Theoretical and Applied Genetics

, Volume 127, Issue 7, pp 1549–1559 | Cite as

Complementary epistasis involving Sr12 explains adult plant resistance to stem rust in Thatcher wheat (Triticum aestivum L.)

  • Matthew N. Rouse
  • Luther E. Talbert
  • Davinder Singh
  • Jamie D. Sherman
Original Paper


Key message

Quantitative trait loci conferring adult plant resistance to Ug99 stem rust in Thatcher wheat display complementary gene action suggesting multiple quantitative trait loci are needed for effective resistance.


Adult plant resistance (APR) in wheat (Triticum aestivum L.) to stem rust, caused by Puccinia graminis f. sp. tritici (Pgt), is desirable because this resistance can be Pgt race non-specific. Resistance derived from cultivar Thatcher can confer high levels of APR to the virulent Pgt race TTKSK (Ug99) when combined with stem rust resistance gene Sr57 (Lr34). To identify the loci conferring APR in Thatcher, we evaluated 160 RILs derived from Thatcher crossed to susceptible cultivar McNeal for field stem rust reaction in Kenya for two seasons and in St. Paul for one season. All RILs and parents were susceptible as seedlings to race TTKSK. However, adult plant stem rust severities in Kenya varied from 5 to 80 %. Composite interval mapping identified four quantitative trait loci (QTL). Three QTL were inherited from Thatcher and one, Sr57, was inherited from McNeal. The markers closest to the QTL peaks were used in an ANOVA to determine the additive and epistatic effects. A QTL on 3BS was detected in all three environments and explained 27–35 % of the variation. The peak of this QTL was at the same location as the Sr12 seedling resistance gene effective to race SCCSC. Epistatic interactions were significant between Sr12 and QTL on chromosome arms 1AL and 2BS. Though Sr12 cosegregated with the largest effect QTL, lines with Sr12 were not always resistant. The data suggest that Sr12 or a linked gene, though not effective to race TTKSK alone, confers APR when combined with other resistance loci.


Quantitative Trail Locus Stem Rust Adult Plant Resistance Significant Quantitative Trail Locus Stem Rust Resistance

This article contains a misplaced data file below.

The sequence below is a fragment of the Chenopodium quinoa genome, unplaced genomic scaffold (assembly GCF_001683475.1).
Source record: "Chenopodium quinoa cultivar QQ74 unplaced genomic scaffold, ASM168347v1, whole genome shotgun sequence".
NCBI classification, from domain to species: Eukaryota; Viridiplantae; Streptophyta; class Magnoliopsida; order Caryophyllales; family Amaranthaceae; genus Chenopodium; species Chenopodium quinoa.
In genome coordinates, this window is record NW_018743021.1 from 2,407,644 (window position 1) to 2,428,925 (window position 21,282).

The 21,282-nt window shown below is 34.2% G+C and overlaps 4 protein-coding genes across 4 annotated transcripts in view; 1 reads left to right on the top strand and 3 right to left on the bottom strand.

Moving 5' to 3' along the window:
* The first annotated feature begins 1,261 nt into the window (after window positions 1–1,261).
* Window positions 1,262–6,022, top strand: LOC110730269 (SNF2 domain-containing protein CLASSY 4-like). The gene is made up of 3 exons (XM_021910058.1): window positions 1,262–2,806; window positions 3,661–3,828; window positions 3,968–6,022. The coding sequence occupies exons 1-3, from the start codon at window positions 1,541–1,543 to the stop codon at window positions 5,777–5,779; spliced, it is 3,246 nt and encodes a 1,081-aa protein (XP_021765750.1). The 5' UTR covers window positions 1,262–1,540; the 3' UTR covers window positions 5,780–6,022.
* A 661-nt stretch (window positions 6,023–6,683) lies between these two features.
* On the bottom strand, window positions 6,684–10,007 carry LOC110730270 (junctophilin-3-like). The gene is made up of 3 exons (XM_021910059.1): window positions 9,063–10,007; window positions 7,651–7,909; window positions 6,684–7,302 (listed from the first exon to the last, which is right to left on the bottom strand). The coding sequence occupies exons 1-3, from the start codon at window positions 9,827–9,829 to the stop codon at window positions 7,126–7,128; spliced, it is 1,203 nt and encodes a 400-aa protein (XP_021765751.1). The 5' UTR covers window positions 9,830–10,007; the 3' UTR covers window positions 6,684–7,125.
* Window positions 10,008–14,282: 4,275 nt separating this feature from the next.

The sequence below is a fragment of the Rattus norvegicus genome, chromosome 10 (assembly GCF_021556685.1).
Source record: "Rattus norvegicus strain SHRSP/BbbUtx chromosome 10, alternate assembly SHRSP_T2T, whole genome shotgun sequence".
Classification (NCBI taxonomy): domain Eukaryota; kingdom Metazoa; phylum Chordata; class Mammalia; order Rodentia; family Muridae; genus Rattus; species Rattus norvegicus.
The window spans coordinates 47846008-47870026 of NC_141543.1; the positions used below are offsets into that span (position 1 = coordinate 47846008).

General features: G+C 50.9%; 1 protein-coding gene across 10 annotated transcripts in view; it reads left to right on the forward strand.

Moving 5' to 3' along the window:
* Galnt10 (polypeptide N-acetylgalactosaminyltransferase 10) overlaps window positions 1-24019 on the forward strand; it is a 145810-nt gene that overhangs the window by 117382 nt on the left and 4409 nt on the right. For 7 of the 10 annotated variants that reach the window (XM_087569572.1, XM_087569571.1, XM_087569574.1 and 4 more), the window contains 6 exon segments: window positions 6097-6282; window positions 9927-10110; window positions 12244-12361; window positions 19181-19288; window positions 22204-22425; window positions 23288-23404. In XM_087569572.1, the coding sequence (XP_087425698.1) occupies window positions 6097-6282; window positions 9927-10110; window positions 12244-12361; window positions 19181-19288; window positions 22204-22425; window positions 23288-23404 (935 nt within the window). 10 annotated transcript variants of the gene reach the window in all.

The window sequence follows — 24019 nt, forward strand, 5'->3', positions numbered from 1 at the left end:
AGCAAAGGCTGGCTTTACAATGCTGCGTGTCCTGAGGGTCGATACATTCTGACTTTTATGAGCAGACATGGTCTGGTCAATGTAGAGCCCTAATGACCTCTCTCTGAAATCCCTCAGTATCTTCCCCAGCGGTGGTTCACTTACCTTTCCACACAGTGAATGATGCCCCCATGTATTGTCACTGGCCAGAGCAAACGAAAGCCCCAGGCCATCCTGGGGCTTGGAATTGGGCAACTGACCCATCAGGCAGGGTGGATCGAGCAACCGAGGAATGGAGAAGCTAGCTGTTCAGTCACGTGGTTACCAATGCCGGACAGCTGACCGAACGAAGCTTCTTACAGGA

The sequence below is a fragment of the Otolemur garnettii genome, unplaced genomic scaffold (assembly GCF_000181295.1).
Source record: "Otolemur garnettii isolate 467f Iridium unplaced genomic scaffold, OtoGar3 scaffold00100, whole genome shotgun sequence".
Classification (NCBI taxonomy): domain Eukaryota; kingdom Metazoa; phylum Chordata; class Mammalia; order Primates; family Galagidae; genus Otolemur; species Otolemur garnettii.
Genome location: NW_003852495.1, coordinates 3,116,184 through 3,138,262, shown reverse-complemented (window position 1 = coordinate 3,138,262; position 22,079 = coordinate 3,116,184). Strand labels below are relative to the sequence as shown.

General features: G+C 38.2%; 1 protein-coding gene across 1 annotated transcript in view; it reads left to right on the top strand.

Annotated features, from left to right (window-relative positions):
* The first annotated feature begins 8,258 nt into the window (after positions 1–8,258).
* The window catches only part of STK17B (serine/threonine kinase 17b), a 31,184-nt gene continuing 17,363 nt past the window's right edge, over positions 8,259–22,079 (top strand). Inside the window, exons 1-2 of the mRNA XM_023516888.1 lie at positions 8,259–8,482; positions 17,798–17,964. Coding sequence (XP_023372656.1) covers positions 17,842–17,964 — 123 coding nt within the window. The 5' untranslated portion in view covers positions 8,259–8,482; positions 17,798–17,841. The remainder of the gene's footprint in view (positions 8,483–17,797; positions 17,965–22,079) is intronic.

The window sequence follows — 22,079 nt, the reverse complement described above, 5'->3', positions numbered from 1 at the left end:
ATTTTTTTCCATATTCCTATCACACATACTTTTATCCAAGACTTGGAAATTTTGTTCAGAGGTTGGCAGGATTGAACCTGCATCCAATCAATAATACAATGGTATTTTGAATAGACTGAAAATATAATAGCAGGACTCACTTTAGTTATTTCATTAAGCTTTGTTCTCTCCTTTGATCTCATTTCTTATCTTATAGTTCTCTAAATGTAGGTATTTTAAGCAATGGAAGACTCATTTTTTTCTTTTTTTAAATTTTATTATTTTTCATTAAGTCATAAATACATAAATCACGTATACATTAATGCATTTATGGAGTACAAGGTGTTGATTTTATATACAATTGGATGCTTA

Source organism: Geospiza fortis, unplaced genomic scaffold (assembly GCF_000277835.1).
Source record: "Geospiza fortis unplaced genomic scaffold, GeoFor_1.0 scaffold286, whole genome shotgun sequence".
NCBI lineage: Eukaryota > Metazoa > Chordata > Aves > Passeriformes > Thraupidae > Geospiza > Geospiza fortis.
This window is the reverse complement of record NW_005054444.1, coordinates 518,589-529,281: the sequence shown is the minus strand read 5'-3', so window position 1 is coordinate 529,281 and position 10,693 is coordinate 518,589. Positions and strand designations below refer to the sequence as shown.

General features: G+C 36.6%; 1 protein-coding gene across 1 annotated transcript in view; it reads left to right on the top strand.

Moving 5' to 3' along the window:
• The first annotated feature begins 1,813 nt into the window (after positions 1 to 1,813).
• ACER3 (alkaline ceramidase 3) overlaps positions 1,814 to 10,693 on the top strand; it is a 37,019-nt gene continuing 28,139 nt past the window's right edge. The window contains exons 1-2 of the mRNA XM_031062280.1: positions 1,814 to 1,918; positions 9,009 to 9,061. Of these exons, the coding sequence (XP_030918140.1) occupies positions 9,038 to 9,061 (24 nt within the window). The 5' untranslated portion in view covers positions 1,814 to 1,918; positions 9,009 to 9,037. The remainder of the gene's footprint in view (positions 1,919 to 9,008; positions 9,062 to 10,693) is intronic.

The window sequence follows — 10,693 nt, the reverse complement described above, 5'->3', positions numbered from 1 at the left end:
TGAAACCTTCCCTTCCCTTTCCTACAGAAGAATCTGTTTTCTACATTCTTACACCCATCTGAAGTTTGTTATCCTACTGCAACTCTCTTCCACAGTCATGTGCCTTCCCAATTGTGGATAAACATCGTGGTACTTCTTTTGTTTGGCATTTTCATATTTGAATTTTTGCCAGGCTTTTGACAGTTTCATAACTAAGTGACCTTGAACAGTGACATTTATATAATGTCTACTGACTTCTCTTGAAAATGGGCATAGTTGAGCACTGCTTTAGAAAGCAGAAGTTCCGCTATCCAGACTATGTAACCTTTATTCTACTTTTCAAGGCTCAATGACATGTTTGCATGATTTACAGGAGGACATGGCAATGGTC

These keywords were added by machine and not by the authors. This process is experimental and the keywords may be updated as the learning algorithm improves.



Funding for this research was provided by the USDA-ARS National Plant Disease Recovery System, the Durable Rust Resistance in Wheat project (funded by the Bill and Melinda Gates Foundation and the United Kingdom Department for International Development), and the USDA-AFRI Triticeae Coordinated Agricultural Project (2011-68002-30029). We acknowledge the Computational Genetics Laboratory of the University of Minnesota Supercomputing Institute for computational support. We are grateful to staff at the Kenya Agricultural Research Institute and at the USDA-ARS Cereal Disease Laboratory for maintenance of field experiments. Mention of trademark, proprietary product, or vendor does not constitute a guarantee or warranty of the product by the USDA, and does not imply its approval to the exclusion of other products and vendors that might also be suitable.

Conflict of interest

The authors declare that there are no conflict of interest.

Ethical standards

The authors declare that the experiments comply with the current laws of the countries in which the experiments were performed.


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Copyright information

© Springer-Verlag Berlin Heidelberg (outside the USA) 2014

Authors and Affiliations

  • Matthew N. Rouse
    • 1
    • 2
  • Luther E. Talbert
    • 3
  • Davinder Singh
    • 4
    • 5
  • Jamie D. Sherman
    • 3
  1. 1.Cereal Disease Laboratory, United States Department of Agriculture-Agricultural Research Service (USDA-ARS)St. PaulUSA
  2. 2.Department of Plant PathologyUniversity of MinnesotaSt. PaulUSA
  3. 3.Department of Plant Sciences and Plant PathologyMontana State UniversityBozemanUSA
  4. 4.International Maize and Wheat Improvement Center (CIMMYT)MexicoMexico
  5. 5.Plant Breeding InstituteUniversity of SydneyNarellanAustralia

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